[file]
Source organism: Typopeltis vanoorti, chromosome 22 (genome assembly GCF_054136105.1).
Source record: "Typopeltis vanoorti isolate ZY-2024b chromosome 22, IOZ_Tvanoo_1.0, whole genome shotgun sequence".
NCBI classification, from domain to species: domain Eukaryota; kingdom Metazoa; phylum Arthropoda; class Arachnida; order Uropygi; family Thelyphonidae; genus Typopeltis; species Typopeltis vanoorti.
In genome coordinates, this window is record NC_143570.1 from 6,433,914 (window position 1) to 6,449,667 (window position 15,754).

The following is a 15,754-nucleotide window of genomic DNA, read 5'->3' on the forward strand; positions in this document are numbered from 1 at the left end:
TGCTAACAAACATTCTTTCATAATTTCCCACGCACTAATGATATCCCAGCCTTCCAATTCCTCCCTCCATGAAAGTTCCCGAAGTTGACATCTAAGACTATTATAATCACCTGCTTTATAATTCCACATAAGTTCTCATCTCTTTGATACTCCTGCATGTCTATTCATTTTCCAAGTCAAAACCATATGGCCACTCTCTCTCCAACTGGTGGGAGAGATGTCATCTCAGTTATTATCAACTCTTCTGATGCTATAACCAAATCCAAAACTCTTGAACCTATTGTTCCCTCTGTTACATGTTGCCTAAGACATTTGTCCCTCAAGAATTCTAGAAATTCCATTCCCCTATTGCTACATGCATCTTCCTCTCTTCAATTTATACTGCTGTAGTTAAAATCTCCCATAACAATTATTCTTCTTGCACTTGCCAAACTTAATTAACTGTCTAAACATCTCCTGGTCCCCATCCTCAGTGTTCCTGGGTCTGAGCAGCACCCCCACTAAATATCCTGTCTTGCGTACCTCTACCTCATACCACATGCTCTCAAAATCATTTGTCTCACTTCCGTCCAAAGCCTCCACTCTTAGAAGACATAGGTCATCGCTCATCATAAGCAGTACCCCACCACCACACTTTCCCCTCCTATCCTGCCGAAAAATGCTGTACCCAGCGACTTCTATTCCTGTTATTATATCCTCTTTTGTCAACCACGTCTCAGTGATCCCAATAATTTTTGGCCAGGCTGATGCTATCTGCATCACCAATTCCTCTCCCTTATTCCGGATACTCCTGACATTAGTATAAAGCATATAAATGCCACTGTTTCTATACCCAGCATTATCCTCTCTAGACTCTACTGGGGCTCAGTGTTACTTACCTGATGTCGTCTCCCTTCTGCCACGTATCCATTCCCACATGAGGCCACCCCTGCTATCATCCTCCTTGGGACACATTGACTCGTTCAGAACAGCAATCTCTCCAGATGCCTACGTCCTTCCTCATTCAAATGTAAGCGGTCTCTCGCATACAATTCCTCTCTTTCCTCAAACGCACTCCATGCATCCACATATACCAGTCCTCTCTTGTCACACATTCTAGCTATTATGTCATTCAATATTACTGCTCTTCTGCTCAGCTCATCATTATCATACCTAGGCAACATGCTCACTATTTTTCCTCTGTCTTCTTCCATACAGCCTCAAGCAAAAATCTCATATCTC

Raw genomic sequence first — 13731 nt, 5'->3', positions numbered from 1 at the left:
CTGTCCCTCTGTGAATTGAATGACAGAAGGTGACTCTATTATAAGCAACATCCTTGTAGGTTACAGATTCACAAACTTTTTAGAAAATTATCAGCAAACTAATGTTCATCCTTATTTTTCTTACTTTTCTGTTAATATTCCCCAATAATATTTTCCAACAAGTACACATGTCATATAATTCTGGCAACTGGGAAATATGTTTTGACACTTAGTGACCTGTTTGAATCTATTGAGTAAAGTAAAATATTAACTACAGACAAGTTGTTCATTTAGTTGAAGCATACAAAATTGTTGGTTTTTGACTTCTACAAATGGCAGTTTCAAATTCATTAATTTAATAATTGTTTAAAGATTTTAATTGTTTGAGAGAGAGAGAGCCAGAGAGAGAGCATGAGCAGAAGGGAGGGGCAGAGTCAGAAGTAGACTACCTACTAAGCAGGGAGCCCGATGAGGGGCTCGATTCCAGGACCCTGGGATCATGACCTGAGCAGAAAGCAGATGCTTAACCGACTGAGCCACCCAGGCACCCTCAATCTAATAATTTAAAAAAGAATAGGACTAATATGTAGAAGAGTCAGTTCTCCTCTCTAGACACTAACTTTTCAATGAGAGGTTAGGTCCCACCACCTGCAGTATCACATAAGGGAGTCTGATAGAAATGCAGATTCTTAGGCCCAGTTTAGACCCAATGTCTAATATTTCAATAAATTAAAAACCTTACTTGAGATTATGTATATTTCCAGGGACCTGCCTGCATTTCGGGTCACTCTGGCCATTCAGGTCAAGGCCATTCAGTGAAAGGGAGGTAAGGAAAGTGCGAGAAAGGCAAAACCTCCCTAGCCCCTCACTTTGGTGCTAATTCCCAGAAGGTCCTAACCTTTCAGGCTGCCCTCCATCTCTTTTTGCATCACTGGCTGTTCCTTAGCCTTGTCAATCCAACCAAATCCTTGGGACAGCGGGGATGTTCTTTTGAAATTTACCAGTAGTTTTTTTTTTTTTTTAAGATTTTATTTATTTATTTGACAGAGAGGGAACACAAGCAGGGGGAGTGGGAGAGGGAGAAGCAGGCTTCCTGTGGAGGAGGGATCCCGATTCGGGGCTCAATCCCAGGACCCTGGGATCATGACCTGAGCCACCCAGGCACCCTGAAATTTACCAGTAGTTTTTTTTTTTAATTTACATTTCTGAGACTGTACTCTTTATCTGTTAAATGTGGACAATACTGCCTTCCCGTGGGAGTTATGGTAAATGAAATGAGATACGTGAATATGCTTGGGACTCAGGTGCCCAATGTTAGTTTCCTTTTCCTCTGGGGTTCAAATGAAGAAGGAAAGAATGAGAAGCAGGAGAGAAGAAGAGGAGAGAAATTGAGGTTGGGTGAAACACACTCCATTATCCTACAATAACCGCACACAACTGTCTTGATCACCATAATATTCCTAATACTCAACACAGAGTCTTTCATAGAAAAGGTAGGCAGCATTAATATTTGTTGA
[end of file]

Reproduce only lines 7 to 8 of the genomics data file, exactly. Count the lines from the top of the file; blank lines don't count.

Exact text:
Raw genomic sequence first — 13731 nt, 5'->3', positions numbered from 1 at the left:
CTGTCCCTCTGTGAATTGAATGACAGAAGGTGACTCTATTATAAGCAACATCCTTGTAGGTTACAGATTCACAAACTTTTTAGAAAATTATCAGCAAACTAATGTTCATCCTTATTTTTCTTACTTTTCTGTTAATATTCCCCAATAATATTTTCCAACAAGTACACATGTCATATAATTCTGGCAACTGGGAAATATGTTTTGACACTTAGTGACCTGTTTGAATCTATTGAGTAAAGTAAAATATTAACTACAGACAAGTTGTTCATTTAGTTGAAGCATACAAAATTGTTGGTTTTTGACTTCTACAAATGGCAGTTTCAAATTCATTAATTTAATAATTGTTTAAAGATTTTAATTGTTTGAGAGAGAGAGAGCCAGAGAGAGAGCATGAGCAGAAGGGAGGGGCAGAGTCAGAAGTAGACTACCTACTAAGCAGGGAGCCCGATGAGGGGCTCGATTCCAGGACCCTGGGATCATGACCTGAGCAGAAAGCAGATGCTTAACCGACTGAGCCACCCAGGCACCCTCAATCTAATAATTTAAAAAAGAATAGGACTAATATGTAGAAGAGTCAGTTCTCCTCTCTAGACACTAACTTTTCAATGAGAGGTTAGGTCCCACCACCTGCAGTATCACATAAGGGAGTCTGATAGAAATGCAGATTCTTAGGCCCAGTTTAGACCCAATGTCTAATATTTCAATAAATTAAAAACCTTACTTGAGATTATGTATATTTCCAGGGACCTGCCTGCATTTCGGGTCACTCTGGCCATTCAGGTCAAGGCCATTCAGTGAAAGGGAGGTAAGGAAAGTGCGAGAAAGGCAAAACCTCCCTAGCCCCTCACTTTGGTGCTAATTCCCAGAAGGTCCTAACCTTTCAGGCTGCCCTCCATCTCTTTTTGCATCACTGGCTGTTCCTTAGCCTTGTCAATCCAACCAAATCCTTGGGACAGCGGGGATGTTCTTTTGAAATTTACCAGTAGTTTTTTTTTTTTTTTAAGATTTTATTTATTTATTTGACAGAGAGGGAACACAAGCAGGGGGAGTGGGAGAGGGAGAAGCAGGCTTCCTGTGGAGGAGGGATCCCGATTCGGGGCTCAATCCCAGGACCCTGGGATCATGACCTGAGCCACCCAGGCACCCTGAAATTTACCAGTAGTTTTTTTTTTTAATTTACATTTCTGAGACTGTACTCTTTATCTGTTAAATGTGGACAATACTGCCTTCCCGTGGGAGTTATGGTAAATGAAATGAGATACGTGAATATGCTTGGGACTCAGGTGCCCAATGTTAGTTTCCTTTTCCTCTGGGGTTCAAATGAAGAAGGAAAGAATGAGAAGCAGGAGAGAAGAAGAGGAGAGAAATTGAGGTTGGGTGAAACACACTCCATTATCCTACAATAACCGCACACAACTGTCTTGATCACCATAATATTCCTAATACTCAACACAGAGTCTTTCATAGAAAAGGTAGGCAGCATTAATATTTGTTGA